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Crutches are used by people with mobility impairments ranging from short term disabilities to lifetime impairment. They are designed to provide balance and stability to the gait, reducing pressure on the user's legs. Crutches shift the weight from the lower body to the upper body. Users with partial loss of leg strength can use them. A crutch provides a sense of independence to a person with a disability. Health conditions like cerebral palsy, sprains, strains, fracture, surgery, etc., that require keeping weight off the feet create a requirement of crutches. Buy high-quality and stable crutches for temporary or permanent ambulation needs from top manufacturers like Drive Medical, Medline, Cardinal Health and many more at attractive prices. Buy now and avail exclusive discounts on all purchases!

Types of Crutches

Crutches are made up of sturdy materials like aluminum and its alloys to support the user's weight efficiently. They are height adjustable to accommodate the sizes of various users. Height adjustments can be made easily generally, with the push of a button. Crutches fall into two categories:

  • Underarm or AxillaUnderarm crutches are placed below the armpit besides the ribs to support the body weight. To distribute weight a hand grip is also provided just parallel to the arm pad. Underarm crutches are suitable to provide support for ambulation to people with temporary mobility impairment. The crutch armpit pad must be soft enough to reduce pressure on the sensitive armpit area otherwise it may lead to possible diseases like crutch paralysis or crutch palsy due to the pressure on the nerves in the armpit. 
  • Pros
    • Require less upper body strength
    • Easy to master, take less coordination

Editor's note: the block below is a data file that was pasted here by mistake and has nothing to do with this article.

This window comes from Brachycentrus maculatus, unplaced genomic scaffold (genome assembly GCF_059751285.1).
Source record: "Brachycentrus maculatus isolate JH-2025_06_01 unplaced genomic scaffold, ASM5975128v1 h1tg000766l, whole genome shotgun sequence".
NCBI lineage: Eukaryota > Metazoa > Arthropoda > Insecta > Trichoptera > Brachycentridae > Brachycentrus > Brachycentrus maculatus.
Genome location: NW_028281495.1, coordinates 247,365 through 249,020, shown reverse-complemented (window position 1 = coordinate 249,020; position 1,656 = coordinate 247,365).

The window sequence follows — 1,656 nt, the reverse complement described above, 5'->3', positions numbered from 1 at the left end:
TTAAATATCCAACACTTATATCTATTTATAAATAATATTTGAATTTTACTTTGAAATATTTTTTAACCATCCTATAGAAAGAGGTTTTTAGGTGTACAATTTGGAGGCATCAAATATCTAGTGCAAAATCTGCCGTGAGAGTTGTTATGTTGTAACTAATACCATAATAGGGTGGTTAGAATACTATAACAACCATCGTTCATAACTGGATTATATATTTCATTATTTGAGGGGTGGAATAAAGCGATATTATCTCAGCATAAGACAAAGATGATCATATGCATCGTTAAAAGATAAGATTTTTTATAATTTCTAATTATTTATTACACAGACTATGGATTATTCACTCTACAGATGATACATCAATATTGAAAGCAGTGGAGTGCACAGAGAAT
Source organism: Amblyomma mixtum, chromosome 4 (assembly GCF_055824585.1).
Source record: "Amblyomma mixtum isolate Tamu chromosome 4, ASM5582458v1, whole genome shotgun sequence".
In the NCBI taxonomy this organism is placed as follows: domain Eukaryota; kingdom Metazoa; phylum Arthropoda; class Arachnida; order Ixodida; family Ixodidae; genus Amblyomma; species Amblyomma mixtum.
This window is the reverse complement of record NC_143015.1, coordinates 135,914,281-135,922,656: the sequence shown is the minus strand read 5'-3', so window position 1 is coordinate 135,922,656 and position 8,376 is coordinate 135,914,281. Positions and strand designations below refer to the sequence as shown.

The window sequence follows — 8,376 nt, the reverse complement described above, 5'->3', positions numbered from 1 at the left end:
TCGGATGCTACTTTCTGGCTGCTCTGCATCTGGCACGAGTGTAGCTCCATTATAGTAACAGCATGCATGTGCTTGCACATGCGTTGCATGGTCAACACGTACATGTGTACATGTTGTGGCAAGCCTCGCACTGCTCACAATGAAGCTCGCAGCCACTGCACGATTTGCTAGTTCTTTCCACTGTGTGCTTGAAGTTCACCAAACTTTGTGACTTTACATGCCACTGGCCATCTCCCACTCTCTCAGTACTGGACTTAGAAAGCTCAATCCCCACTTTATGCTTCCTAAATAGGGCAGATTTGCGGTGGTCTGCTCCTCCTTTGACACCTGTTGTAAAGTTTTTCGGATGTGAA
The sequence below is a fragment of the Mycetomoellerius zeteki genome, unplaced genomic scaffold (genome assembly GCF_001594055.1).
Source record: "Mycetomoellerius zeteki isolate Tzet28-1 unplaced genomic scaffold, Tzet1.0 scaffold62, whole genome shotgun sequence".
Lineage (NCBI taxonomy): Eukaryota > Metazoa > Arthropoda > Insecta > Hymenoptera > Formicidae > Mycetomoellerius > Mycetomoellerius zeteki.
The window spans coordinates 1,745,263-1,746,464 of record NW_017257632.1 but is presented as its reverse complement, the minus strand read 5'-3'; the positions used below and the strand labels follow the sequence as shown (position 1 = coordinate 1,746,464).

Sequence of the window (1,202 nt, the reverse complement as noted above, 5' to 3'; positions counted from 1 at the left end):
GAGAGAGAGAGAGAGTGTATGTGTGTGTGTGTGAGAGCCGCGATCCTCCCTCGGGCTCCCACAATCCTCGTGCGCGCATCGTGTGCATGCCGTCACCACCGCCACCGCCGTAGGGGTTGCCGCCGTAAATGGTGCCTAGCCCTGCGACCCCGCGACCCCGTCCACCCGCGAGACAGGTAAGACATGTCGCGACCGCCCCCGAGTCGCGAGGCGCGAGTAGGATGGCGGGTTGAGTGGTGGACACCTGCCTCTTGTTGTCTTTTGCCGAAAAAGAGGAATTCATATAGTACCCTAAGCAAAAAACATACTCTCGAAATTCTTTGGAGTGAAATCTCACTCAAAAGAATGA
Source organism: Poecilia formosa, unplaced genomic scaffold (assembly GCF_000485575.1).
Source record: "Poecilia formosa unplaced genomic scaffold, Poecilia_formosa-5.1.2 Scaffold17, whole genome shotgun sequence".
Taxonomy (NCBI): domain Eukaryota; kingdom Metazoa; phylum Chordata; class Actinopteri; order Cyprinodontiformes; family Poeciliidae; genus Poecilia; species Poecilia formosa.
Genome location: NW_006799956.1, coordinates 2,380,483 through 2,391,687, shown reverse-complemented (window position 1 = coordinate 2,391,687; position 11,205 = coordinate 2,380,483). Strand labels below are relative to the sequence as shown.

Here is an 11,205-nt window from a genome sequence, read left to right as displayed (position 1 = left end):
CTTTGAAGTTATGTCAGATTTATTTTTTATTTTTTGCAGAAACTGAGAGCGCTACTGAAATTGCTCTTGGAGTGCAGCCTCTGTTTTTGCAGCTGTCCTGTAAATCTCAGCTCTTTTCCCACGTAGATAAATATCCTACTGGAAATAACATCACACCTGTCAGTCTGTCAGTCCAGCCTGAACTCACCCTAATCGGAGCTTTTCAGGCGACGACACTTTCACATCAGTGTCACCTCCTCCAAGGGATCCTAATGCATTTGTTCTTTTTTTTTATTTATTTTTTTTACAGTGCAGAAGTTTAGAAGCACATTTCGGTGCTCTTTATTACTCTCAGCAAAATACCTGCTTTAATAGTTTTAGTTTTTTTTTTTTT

• Readily available
    • Improper use can lead to axillary nerve dysfunction
    • Can be painful and cause sore underarms, wrists, and hands
  • Forearm Crutches: Forearm crutches or elbow crutches consist of a cuff that supports the forearm and a grip to be held in the wrist. The user must insert his hand into the cuff and hold the grip. These cuffs come in a variety of shapes to hold the hand securely. These crutches are suitable for long term use and are safer than axillary crutches.

  • Pros
    • Easier to use on uneven terrain and stairs
    • Encourage proper posture
    • Typically more comfortable during use
    • Can be more difficult to master
    • Require more upper body strength

When to use crutches?

Recovering from a variety of short-term injuries or long-term conditions, crutches can be used to help support your weight. You might use crutches as you recover from a:
  • Stress fracture
  • ACL injury or tear
  • Achilles tendon injury
  • Broken ankle
  • Broken foot
  • Sprained ankle
  • Muscle strain
  • Knee injury
  • Hip dislocation
  • Other leg injuries

How to use Crutches?

  • Start with tripod position: stand on your good leg with your crutches about 1 foot in front of you and 4-6” to the side of either foot.
  • Lean on crutch handles and move your body forward, including your affected leg (don’t let it touch the ground).
  • Take a Step forward with your weight-bearing foot.
  • Now move your crutches out in front of you to the tripod position and repeat.
  • Practice will make it smooth and easier.

Precautions to take while using Crutches

  1. Remove rugs around your home or confirm they're secured, so you don't trip.
  2. Remove other clutter and confirm all cords are coiled up, so you've got clear pathways.
  3. Wear shoes that have non-slip soles, don't wear heels or shoes with slippery soles.
  4. Please keep your floors dry and clean to avoid falls.
  5. Inspect your crutch tips on a daily basis and replace them once they become worn down.

Research and Articles on Crutches